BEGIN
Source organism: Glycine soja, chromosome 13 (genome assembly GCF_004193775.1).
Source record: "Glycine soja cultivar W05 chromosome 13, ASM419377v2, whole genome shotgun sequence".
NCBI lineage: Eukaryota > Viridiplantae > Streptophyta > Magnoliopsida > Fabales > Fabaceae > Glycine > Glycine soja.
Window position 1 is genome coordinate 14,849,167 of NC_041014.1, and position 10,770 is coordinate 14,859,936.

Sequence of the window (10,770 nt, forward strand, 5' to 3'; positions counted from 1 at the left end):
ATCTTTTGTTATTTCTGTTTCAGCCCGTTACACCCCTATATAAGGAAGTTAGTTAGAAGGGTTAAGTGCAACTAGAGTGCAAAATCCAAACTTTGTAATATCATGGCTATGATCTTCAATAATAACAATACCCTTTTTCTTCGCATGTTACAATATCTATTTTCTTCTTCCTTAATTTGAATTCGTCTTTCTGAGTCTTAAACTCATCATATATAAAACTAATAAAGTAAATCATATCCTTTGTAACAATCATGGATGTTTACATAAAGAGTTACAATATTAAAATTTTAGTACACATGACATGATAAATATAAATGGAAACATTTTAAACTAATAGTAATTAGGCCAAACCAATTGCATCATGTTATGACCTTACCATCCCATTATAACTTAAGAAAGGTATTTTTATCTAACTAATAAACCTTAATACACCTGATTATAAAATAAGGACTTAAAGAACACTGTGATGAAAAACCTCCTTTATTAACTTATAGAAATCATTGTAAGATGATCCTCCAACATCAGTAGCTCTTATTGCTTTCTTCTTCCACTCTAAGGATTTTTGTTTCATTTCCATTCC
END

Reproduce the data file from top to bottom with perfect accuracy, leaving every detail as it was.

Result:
Source organism: Glycine soja, chromosome 13 (genome assembly GCF_004193775.1).
Source record: "Glycine soja cultivar W05 chromosome 13, ASM419377v2, whole genome shotgun sequence".
NCBI lineage: Eukaryota > Viridiplantae > Streptophyta > Magnoliopsida > Fabales > Fabaceae > Glycine > Glycine soja.
Window position 1 is genome coordinate 14,849,167 of NC_041014.1, and position 10,770 is coordinate 14,859,936.

Sequence of the window (10,770 nt, forward strand, 5' to 3'; positions counted from 1 at the left end):
ATCTTTTGTTATTTCTGTTTCAGCCCGTTACACCCCTATATAAGGAAGTTAGTTAGAAGGGTTAAGTGCAACTAGAGTGCAAAATCCAAACTTTGTAATATCATGGCTATGATCTTCAATAATAACAATACCCTTTTTCTTCGCATGTTACAATATCTATTTTCTTCTTCCTTAATTTGAATTCGTCTTTCTGAGTCTTAAACTCATCATATATAAAACTAATAAAGTAAATCATATCCTTTGTAACAATCATGGATGTTTACATAAAGAGTTACAATATTAAAATTTTAGTACACATGACATGATAAATATAAATGGAAACATTTTAAACTAATAGTAATTAGGCCAAACCAATTGCATCATGTTATGACCTTACCATCCCATTATAACTTAAGAAAGGTATTTTTATCTAACTAATAAACCTTAATACACCTGATTATAAAATAAGGACTTAAAGAACACTGTGATGAAAAACCTCCTTTATTAACTTATAGAAATCATTGTAAGATGATCCTCCAACATCAGTAGCTCTTATTGCTTTCTTCTTCCACTCTAAGGATTTTTGTTTCATTTCCATTCC